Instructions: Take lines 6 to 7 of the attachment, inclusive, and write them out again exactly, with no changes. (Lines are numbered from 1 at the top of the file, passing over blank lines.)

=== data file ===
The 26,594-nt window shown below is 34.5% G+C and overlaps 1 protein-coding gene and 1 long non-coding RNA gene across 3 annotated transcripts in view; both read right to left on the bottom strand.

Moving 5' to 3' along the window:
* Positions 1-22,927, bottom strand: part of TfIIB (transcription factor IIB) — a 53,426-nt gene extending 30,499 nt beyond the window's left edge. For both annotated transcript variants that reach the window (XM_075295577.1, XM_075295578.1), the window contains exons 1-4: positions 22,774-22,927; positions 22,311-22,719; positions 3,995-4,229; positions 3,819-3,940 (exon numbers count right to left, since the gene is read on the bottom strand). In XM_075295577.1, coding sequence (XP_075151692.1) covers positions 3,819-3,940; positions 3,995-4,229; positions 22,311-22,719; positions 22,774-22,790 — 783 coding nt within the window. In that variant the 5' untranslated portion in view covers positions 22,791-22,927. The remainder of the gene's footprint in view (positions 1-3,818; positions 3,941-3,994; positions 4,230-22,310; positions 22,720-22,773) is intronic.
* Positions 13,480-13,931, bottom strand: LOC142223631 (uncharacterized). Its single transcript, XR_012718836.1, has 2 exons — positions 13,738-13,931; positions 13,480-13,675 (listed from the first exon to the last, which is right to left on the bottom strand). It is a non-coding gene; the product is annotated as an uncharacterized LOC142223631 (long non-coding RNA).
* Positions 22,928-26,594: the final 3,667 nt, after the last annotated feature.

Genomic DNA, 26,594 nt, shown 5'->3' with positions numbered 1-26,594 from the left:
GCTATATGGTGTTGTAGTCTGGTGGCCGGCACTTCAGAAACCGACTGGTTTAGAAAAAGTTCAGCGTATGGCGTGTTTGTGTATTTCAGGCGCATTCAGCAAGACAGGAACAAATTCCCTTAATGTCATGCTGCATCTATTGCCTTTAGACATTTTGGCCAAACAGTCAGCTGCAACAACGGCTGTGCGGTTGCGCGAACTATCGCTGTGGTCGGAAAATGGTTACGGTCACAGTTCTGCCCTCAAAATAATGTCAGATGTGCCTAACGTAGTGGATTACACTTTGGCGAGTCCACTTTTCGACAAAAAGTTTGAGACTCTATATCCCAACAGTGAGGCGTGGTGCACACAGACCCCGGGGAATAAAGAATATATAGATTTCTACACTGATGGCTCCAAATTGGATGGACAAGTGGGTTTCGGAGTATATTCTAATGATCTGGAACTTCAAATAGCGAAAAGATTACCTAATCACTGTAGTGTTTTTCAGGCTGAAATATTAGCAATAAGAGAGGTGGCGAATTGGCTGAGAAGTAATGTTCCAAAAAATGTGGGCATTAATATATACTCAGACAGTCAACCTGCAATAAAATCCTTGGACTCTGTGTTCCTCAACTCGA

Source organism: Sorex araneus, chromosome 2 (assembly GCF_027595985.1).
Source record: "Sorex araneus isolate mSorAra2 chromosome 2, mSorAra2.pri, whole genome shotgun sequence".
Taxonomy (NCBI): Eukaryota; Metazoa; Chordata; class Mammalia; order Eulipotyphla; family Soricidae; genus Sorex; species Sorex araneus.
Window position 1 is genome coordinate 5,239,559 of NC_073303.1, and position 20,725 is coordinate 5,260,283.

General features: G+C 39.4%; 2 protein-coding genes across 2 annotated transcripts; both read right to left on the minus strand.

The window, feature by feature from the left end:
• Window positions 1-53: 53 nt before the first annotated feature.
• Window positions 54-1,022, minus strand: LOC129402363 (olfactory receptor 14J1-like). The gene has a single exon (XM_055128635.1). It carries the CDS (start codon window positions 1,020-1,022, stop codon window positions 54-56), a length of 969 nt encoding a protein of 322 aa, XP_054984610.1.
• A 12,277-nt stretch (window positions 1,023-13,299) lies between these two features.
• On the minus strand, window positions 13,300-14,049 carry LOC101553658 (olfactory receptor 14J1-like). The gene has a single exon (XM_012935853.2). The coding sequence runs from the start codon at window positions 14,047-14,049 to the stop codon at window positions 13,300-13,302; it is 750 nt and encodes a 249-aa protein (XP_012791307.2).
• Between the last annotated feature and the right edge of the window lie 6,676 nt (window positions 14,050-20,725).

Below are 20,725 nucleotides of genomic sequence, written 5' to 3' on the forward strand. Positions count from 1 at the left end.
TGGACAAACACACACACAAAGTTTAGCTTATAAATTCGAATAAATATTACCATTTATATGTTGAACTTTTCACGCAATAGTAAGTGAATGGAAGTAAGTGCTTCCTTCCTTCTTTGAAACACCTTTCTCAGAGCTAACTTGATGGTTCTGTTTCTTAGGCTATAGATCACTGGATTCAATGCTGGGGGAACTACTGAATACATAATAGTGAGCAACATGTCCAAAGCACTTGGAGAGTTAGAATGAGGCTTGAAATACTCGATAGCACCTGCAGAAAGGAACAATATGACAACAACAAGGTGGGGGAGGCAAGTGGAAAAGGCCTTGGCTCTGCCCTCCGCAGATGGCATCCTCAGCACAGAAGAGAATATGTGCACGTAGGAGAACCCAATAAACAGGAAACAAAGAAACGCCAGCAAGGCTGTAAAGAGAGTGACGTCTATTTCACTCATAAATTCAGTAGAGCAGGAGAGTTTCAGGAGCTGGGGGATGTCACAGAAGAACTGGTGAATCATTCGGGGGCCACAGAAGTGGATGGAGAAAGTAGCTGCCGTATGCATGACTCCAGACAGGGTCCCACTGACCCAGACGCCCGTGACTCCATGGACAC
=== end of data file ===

Genomic DNA, 26,594 nt, shown 5'->3' with positions numbered 1-26,594 from the left:
GCTATATGGTGTTGTAGTCTGGTGGCCGGCACTTCAGAAACCGACTGGTTTAGAAAAAGTTCAGCGTATGGCGTGTTTGTGTATTTCAGGCGCATTCAGCAAGACAGGAACAAATTCCCTTAATGTCATGCTGCATCTATTGCCTTTAGACATTTTGGCCAAACAGTCAGCTGCAACAACGGCTGTGCGGTTGCGCGAACTATCGCTGTGGTCGGAAAATGGTTACGGTCACAGTTCTGCCCTCAAAATAATGTCAGATGTGCCTAACGTAGTGGATTACACTTTGGCGAGTCCACTTTTCGACAAAAAGTTTGAGACTCTATATCCCAACAGTGAGGCGTGGTGCACACAGACCCCGGGGAATAAAGAATATATAGATTTCTACACTGATGGCTCCAAATTGGATGGACAAGTGGGTTTCGGAGTATATTCTAATGATCTGGAACTTCAAATAGCGAAAAGATTACCTAATCACTGTAGTGTTTTTCAGGCTGAAATATTAGCAATAAGAGAGGTGGCGAATTGGCTGAGAAGTAATGTTCCAAAAAATGTGGGCATTAATATATACTCAGACAGTCAACCTGCAATAAAATCCTTGGACTCTGTGTTCCTCAACTCGA